"Watson has truly come into her own here, and every intimate close-up reveals both her staggering beauty and emotional capability"Disney

In recent years, Disney has been churning out live-action remakes of beloved animated classics for little more than a quick buck. Burton’s Alice in Wonderland melted the eyes with its smeary computer-generated madness, Branagh’s Cinderella lacked charm and plot, and, while technically breath-taking, Favreau’s The Jungle Book used realism at the expense of loveable characters. While the latter made some attempt at using the Sherman brothers’ beloved songs, hesitance to make a show-stopping, unadulterated musical has left audiences scurrying back to the animated favourites. Bill Condon’s decision to reverse this has steered the studio back in the right direction, quite literally fleshing out the 1991 classic to bring richer substance to a two-dimensional world.

“In want of a better pun, it is simply unfork-gettable”

The original Beauty and the Beast was ground-breaking. Emerging from the abyss of ’80s Disney (need Oliver & Company be mentioned?), it impressed all, from wide-eyed children to the Academy, who nominated it for Best Picture. This 21st-century version is unlikely to be nominated for such an accolade, but while it may be premature to consider the 2018 awards, nods in the technical categories should be assured. Hand-drawn images could never achieve this level of visual brilliance, with the computer animation doing wonders in bringing its static furniture to life so intricately. It’s almost as though we can reach into the screen and shake their cogs, candlesticks, and spouts. It is worth paying the price of admission simply to experience the utterly spellbinding Be Our Guest sequence alone, which features cues to West Side Story, Cabaret, and others. In want of a better pun, it is simply unfork-gettable (expect improved humour in the film, another welcome addition).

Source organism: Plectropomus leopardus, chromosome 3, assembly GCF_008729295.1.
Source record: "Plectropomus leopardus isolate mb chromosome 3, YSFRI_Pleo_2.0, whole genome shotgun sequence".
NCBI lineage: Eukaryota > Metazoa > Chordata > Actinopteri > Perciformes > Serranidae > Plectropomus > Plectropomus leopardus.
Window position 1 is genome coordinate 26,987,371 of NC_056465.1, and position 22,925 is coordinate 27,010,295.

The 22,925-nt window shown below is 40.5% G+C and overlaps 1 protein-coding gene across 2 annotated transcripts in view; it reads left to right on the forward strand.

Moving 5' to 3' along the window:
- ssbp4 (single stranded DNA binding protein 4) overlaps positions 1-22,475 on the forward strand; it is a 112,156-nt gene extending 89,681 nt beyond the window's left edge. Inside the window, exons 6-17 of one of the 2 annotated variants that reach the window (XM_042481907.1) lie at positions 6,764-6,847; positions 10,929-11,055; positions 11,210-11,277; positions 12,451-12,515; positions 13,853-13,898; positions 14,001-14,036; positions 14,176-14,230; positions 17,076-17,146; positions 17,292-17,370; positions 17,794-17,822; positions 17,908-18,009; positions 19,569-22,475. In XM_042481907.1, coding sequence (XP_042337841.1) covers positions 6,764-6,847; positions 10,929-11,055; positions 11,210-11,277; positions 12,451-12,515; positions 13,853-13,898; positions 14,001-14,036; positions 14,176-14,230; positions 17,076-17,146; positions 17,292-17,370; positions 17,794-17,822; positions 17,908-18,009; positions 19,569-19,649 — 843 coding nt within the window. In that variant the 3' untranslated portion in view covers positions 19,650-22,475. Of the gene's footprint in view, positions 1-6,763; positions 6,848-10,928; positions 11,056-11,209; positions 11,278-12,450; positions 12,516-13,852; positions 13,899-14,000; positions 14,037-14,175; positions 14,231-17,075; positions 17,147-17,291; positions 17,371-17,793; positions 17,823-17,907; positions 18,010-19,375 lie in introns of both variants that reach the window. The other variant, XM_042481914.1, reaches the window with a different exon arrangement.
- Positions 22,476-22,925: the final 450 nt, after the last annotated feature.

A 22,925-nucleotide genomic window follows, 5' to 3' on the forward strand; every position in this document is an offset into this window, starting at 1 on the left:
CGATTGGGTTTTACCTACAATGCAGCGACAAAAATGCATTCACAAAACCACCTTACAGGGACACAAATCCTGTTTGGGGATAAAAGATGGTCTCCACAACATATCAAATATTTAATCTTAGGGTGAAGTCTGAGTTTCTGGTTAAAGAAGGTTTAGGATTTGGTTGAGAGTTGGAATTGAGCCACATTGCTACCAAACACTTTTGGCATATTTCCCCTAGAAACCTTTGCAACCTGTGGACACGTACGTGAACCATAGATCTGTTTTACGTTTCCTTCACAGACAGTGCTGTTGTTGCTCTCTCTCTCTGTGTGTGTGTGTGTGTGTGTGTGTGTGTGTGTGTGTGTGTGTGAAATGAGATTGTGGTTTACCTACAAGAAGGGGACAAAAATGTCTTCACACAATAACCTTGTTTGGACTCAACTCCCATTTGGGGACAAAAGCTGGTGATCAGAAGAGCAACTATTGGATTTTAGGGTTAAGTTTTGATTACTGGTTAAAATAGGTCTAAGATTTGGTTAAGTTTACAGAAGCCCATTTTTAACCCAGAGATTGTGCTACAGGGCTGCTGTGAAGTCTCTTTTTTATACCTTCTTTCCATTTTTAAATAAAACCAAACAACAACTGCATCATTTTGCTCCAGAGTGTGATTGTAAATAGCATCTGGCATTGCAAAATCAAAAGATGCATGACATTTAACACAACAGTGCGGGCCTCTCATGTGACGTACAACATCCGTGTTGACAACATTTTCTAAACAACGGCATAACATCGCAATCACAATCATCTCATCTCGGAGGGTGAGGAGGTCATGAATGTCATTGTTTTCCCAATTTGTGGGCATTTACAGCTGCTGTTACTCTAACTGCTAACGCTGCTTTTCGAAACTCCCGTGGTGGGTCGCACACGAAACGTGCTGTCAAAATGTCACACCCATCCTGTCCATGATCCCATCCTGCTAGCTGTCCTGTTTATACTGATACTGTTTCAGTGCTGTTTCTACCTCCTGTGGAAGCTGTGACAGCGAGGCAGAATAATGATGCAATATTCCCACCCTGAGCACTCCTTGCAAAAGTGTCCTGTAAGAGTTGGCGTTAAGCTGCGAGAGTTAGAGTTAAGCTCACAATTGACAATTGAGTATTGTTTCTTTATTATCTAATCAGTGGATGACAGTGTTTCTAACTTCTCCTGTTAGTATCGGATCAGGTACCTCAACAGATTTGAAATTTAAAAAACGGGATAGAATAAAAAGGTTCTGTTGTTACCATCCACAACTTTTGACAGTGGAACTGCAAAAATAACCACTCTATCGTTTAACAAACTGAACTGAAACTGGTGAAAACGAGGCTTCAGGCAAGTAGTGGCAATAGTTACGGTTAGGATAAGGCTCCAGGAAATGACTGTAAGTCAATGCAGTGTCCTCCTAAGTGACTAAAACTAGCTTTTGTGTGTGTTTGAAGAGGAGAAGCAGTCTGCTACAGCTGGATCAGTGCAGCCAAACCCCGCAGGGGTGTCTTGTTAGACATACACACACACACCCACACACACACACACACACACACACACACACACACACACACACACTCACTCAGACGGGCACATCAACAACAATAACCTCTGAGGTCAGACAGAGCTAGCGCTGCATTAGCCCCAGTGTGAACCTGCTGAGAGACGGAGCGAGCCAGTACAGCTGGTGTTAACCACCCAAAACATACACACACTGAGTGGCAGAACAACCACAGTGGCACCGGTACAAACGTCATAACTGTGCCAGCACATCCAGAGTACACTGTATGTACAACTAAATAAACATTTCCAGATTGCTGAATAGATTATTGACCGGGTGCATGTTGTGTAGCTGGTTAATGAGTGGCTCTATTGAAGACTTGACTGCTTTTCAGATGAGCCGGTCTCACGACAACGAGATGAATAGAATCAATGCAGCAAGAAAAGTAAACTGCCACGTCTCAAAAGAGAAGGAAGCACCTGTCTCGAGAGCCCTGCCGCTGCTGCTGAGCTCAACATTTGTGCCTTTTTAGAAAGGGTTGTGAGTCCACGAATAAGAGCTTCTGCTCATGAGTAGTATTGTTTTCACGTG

All your favourite Alan Menken songs return, with additional lyrics from Sir Tim Rice, whose own talents make him a worthy successor to the post after the tragic loss of Howard Ashman. Replacing Paige O’Hara’s rather wooden voice performance, Emma Watson brings a charming youthfulness to Belle that, in her The Sound of Music moment atop a hill, cannot have left a dry eye in the house. Watson has truly come into her own here, and every intimate close-up reveals both her staggering beauty and emotional capability, made more impressive by the lack of human actors on set. Similarly heart-wrenching is the best of the three new songs, ‘Evermore’, which gives feeling to the Beast, whose backstory fills much of the additional 45 minutes of film. Dan Stevens’s deep tones add a welcome, spine-tingling melancholy moment to an otherwise joyous score.

The protagonists are simply the icing on the cake, supported by the crème-de-la-crème of British and American acting talent. The unique and gripping voices of Ian McKellen (Cogsworth) and Emma Thompson (Mrs. Potts),  and Ewan McGregor (Lumière), never fail to delight and amuse. This trio of trinkets fills the castle with life, and each brings originality to their beloved characters. The weakest link is Kevin Kline as Maurice, who never appears to quite fit in to the bigger picture. If at times the film seems to drag, it is his scenes that do so, although never more than a palate cleanser for another course of movie magic. There are plenty more delights in store, but don’t listen to me, go see it for yourself.

Shot by shot, one by one, this remake of the tale as old as time will shimmer, shine, and sparkle its way back into your heart. With greater depth of character and plot, it benefits from an enchanting cast and an effects department that create a superior cinematic treat to the original animation. There’s certainly something there that wasn’t there before

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